Mira Nair chaperones budding talent at French film project workshop
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Ten aspiring film makers and their producers are grabbing the opportunity to move on their feature film projects at Cannes in a week-long workshop organised by the French Institut Français.
This year they also benefit from the experience and advice of the director of Salaam Bombay (1988), Mississipi Masala (1992) and Monsoon Wedding (2001) for which she won the Golden Lion at the Venice Mostra.
Every year, the Cinémas du Monde (Cinemas of the World) picks 10 projects which are seeking European or US or other funding and puts them in touch with producers and advisors.
"This programme is to help emerging countries, to create an international dialogue with France. They tend to be co-produced with European companies," said Emilie Boucheteil, the director of the Cinema Department at the Institut Français.
The selection panels of professionals choose among hundreds of entries which come from all over the world. They may be in need of a screenplay aid or finance for a project which is more or less ready to roll.
"We receive up to 140 projects and then we stop because we want to make sure we and the selectors read all of them properly, added Boucheteil.
She explains that the projects may be documentaries, fiction, animation but the most important criteria for the project are "a strong expression of a subject, of a national or personal subject that has international potential, artistic and in terms of production."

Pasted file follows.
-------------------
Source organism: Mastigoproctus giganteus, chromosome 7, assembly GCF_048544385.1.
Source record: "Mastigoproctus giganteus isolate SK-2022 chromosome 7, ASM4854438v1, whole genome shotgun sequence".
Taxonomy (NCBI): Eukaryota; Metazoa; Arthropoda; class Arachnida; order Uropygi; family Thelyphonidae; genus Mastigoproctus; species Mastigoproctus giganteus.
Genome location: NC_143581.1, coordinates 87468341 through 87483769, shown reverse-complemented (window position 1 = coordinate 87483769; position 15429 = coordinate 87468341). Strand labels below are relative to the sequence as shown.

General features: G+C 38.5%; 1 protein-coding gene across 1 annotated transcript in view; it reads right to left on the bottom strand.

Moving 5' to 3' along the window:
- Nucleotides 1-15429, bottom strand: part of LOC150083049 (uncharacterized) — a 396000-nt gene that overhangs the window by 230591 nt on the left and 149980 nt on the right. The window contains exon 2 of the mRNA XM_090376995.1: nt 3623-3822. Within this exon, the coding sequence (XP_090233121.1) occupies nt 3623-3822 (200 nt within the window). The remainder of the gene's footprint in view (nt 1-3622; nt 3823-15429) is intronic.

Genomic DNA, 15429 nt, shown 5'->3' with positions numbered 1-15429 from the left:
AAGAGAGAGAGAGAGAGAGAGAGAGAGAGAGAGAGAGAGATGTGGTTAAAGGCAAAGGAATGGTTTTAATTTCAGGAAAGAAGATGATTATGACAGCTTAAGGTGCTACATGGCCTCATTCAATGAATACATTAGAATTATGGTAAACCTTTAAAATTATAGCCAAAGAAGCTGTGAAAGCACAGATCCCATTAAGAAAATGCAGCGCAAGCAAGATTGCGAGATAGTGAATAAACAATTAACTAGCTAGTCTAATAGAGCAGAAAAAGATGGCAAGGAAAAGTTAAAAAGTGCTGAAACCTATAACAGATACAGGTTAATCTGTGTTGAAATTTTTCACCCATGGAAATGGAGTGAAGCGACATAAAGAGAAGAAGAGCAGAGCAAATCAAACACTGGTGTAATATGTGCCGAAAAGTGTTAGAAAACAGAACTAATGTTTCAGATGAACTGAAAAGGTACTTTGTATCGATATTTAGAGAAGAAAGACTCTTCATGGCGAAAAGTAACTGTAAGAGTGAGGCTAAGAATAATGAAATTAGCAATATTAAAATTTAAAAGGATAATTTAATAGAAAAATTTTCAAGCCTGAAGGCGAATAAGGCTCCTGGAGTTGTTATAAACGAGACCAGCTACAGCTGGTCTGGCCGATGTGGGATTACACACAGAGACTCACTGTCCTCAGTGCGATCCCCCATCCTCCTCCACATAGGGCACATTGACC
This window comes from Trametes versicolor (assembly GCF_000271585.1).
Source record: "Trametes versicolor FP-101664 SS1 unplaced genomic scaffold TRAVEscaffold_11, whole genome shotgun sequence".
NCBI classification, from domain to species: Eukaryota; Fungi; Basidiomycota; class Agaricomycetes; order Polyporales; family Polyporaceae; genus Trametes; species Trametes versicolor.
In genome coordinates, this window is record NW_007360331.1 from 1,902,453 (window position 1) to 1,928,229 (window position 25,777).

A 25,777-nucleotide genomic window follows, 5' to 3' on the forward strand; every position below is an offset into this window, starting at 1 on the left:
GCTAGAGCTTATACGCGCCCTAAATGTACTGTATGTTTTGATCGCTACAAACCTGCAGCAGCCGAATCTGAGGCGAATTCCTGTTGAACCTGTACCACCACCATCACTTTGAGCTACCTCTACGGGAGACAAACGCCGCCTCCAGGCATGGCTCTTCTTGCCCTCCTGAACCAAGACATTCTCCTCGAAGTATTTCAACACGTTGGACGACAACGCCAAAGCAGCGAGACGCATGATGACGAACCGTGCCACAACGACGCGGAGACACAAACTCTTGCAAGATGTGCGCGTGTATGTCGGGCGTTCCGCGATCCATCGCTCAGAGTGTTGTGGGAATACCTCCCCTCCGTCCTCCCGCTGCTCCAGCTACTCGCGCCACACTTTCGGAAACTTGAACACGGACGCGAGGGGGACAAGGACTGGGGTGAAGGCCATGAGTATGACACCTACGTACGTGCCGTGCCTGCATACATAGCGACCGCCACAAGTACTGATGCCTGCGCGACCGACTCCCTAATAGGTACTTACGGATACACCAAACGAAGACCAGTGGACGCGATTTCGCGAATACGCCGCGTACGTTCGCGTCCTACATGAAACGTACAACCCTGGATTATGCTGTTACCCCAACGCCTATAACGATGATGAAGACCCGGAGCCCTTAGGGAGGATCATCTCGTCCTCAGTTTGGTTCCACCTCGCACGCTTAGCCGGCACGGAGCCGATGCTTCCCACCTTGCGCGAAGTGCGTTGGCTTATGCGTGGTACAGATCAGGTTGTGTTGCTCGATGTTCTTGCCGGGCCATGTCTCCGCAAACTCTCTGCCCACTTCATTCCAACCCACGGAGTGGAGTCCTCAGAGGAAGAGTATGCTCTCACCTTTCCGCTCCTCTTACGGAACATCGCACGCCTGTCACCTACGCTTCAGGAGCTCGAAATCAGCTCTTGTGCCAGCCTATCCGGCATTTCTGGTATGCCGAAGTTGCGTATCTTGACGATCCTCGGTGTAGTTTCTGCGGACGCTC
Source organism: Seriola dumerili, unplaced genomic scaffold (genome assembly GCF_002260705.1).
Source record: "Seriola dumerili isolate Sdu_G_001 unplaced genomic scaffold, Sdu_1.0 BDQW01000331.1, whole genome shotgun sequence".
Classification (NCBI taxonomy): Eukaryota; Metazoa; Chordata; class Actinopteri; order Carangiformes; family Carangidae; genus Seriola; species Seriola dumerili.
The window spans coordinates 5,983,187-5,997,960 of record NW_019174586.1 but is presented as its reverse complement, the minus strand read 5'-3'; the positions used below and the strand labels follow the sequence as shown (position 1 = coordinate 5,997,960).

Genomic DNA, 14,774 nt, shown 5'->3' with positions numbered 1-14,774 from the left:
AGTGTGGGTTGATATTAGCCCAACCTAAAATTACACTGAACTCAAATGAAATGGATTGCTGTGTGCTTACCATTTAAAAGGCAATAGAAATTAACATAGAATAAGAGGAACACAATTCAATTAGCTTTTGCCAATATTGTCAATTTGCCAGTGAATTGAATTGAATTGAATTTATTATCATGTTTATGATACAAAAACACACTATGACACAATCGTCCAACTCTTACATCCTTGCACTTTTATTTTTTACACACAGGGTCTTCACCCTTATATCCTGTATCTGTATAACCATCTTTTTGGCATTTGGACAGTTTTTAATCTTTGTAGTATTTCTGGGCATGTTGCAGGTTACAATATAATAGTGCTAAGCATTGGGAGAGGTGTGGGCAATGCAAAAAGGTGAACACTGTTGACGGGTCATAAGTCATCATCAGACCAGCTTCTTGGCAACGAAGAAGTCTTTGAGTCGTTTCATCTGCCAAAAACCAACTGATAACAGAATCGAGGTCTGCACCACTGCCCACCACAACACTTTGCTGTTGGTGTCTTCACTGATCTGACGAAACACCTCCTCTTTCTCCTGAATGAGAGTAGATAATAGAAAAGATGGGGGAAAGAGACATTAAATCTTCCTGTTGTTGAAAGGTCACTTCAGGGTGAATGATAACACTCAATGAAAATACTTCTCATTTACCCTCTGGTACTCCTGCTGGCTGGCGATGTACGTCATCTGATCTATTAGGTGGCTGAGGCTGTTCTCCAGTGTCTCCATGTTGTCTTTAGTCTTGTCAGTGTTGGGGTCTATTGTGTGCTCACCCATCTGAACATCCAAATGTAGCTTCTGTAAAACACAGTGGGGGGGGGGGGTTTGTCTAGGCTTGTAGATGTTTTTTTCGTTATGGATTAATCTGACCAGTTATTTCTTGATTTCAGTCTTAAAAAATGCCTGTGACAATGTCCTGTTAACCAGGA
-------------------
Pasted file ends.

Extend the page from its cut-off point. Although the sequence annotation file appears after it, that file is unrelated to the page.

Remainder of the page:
Rwandan-Swiss Kantarama Gahagiri is at the Fabrique this year with producer Kivu Ruhorahoza and their project called Tanzanite. She really appreciates the feedback on her project that she says she has obtained so far.
"It's the story of a little girl who has been kidnapped, and who has been working in a mine. She finds the last piece of very precious tanzanite stone. It's Afro-futuristic, female-centric.The main character is a detective."
She's familiar with this year's Cinémas du Monde mentor-in-chief, Mira Nair, because Nair set up the Maisha Foundation and film school in Kampala, Uganda, to try to encourage and assist film makers in the region.
"I really want to address some themes that are close to me. How dangerous it is to be a woman now in East Africa, how we can reclaim what is ours. It's going to be a joyful movie."
Some of the film projects which have passed through the Cinémas du Monde filter have made it into the Cannes Film Festival selection.
One recent example is Rafiki by Wanuri Kahiu, a here-and-now movie which attracted a lot of attention.
Apart from being lively, sensitive and colourful, it had a world appeal, as it showed lesbian love and exposed the challenge for homosexuals in Kenya, to live peacefully.
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